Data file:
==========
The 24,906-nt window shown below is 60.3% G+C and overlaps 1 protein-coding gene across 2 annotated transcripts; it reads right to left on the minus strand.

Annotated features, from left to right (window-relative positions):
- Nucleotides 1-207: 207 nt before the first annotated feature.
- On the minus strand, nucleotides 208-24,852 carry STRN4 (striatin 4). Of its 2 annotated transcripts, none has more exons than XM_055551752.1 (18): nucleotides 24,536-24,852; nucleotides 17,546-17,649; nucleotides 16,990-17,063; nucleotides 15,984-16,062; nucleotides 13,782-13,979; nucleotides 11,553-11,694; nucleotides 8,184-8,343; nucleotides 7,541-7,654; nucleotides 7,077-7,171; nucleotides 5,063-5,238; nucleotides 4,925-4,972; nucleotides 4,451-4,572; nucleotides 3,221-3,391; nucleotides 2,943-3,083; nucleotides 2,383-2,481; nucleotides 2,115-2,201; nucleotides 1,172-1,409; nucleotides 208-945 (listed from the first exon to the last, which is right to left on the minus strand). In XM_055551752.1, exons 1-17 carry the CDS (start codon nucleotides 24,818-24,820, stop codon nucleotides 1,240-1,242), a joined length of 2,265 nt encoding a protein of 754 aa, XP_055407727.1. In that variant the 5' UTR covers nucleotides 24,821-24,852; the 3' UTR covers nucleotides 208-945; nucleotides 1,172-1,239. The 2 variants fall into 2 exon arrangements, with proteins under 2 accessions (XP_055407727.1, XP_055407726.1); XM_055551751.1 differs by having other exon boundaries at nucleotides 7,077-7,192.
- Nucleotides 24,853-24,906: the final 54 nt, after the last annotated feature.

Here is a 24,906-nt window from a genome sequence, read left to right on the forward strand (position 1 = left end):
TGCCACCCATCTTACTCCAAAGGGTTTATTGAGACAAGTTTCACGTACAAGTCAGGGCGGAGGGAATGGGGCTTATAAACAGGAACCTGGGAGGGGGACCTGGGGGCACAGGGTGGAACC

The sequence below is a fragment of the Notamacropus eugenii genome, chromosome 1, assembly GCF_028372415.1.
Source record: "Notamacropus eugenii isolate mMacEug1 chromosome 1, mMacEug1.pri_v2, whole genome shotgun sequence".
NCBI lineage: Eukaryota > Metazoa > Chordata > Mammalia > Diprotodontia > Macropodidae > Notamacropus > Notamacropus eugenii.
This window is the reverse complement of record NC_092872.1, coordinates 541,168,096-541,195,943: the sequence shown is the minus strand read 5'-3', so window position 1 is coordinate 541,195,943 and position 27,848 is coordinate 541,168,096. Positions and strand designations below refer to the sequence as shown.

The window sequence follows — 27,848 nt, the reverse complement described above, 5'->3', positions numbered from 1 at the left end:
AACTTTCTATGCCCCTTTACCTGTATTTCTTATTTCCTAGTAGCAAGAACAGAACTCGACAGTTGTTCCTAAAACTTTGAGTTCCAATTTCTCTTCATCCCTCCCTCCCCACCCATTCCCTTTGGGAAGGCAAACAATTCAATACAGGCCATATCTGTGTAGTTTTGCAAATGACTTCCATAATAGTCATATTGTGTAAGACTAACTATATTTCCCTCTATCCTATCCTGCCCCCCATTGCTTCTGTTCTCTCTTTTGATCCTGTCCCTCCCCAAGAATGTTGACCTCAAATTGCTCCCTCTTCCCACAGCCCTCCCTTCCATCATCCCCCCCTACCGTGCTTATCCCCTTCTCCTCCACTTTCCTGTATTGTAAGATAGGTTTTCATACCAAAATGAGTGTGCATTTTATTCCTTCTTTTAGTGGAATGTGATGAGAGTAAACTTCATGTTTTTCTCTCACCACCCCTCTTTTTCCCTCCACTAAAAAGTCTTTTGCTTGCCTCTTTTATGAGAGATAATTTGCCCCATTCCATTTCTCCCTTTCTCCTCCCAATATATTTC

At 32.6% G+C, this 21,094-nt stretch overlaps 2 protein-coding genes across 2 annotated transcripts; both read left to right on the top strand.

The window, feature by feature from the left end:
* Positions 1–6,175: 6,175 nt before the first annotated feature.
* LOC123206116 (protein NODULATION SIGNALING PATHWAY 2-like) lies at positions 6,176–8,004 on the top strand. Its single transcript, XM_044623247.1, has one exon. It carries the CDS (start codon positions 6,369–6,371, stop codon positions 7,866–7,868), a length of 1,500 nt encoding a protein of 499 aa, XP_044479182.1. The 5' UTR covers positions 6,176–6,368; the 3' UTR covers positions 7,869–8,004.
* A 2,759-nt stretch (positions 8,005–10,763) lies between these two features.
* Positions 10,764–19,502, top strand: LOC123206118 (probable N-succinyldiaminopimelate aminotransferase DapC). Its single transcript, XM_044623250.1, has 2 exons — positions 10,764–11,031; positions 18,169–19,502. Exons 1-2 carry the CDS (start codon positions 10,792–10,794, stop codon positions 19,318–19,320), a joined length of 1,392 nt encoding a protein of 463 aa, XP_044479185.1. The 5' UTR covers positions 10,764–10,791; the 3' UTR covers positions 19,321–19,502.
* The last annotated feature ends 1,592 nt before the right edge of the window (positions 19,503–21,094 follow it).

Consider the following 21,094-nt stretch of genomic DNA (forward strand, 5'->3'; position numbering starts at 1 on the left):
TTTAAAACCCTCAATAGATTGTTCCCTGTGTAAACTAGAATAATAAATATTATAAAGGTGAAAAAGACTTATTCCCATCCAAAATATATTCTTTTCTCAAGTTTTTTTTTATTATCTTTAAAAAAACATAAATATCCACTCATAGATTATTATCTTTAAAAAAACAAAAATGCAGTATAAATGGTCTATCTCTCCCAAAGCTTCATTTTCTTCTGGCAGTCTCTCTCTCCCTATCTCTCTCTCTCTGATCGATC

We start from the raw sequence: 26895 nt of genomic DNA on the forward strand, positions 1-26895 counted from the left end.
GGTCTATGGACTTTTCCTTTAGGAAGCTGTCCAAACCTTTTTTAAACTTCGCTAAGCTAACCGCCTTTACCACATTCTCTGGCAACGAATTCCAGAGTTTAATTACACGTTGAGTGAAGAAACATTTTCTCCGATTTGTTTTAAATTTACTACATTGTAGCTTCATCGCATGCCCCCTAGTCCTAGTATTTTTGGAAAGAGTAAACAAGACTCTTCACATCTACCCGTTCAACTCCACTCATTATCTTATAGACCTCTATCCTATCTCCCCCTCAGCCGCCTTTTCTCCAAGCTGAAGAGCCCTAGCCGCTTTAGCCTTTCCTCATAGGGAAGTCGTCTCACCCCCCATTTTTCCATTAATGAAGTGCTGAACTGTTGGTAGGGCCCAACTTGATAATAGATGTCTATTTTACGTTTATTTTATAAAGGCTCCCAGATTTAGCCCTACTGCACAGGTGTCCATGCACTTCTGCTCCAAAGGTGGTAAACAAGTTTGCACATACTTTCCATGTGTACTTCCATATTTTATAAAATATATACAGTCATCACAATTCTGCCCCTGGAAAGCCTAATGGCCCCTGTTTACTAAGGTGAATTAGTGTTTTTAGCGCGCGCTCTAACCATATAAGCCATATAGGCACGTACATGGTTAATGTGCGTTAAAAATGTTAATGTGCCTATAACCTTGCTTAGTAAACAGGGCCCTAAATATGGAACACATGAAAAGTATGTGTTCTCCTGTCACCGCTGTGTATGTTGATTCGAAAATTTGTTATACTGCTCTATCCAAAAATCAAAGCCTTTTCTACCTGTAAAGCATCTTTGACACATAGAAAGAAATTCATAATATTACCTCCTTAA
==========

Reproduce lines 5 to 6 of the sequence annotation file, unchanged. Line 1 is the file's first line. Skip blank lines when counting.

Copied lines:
- Nucleotides 24,853-24,906: the final 54 nt, after the last annotated feature.

Here is a 24,906-nt window from a genome sequence, read left to right on the forward strand (position 1 = left end):